The new sales tax will help provide the state’s budget with some stability for the next seven years, but the state can’t afford to forgo a tax reform and must address its fiscal problems structurally, state Treasurer John Schroder insisted at Monday’s Baton Rouge Press Club luncheon.
“I used to say that we had the gun cocked and held to our heads. Now the hammer’s not cocked anymore, but they’re still holding the gun,” Schroder says. “There’s still just as much work to get done today as two weeks ago when the session ended.”
The state pension program, health care and capital outlay are among the state’s major spending problems, Schroder says, emphasizing the need of a state government that acts more conservative—not by political affiliation, but in spending. He says the state’s tendency to spend and shift money from its rainy day fund without replenishing it is a “smoke and mirrors act.”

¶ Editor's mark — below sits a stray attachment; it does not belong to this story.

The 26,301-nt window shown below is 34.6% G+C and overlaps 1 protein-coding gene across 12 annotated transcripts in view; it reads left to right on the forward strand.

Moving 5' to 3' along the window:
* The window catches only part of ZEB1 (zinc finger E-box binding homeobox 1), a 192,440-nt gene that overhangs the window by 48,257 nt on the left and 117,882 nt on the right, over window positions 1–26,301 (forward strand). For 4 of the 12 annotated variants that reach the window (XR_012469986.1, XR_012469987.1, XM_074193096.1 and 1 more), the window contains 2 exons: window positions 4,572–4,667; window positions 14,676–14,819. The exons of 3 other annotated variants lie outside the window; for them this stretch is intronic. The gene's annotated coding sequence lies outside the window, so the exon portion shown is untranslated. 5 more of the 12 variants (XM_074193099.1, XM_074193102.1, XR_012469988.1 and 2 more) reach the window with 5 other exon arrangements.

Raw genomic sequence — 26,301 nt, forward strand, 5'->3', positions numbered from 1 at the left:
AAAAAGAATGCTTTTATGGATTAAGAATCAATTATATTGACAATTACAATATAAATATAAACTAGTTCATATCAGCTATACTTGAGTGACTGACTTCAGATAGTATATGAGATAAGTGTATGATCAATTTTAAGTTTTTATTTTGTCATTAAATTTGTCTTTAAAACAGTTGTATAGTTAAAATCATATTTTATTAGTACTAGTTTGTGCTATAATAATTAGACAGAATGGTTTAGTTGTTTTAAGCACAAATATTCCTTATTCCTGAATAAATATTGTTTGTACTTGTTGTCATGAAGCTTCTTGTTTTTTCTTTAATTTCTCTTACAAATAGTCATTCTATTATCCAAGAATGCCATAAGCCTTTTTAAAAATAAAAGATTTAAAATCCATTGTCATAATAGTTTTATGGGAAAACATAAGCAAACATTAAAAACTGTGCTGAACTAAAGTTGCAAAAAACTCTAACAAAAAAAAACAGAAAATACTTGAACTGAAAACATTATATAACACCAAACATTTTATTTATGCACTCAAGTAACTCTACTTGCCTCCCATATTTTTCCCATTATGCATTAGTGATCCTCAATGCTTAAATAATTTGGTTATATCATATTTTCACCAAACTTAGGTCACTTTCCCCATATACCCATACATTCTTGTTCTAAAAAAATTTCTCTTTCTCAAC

He also stressed the need for a tax reform to help the state’s budget and boost the state’s bond rating. Moody’s Investors Service revised the state’s rating outlook earlier this month from negative to stable. Bond ratings determine how much it costs Louisiana to borrow money.
“The state tends to live by crisis to crisis to crisis to crisis, and we don’t do a whole lot of planning for our future,” Schroder says. “Everyone deals with the today and as a leader, we need to have discussions not only how we’re going to pay the bills today, but how we’re going to pay the bills 20 years from now.”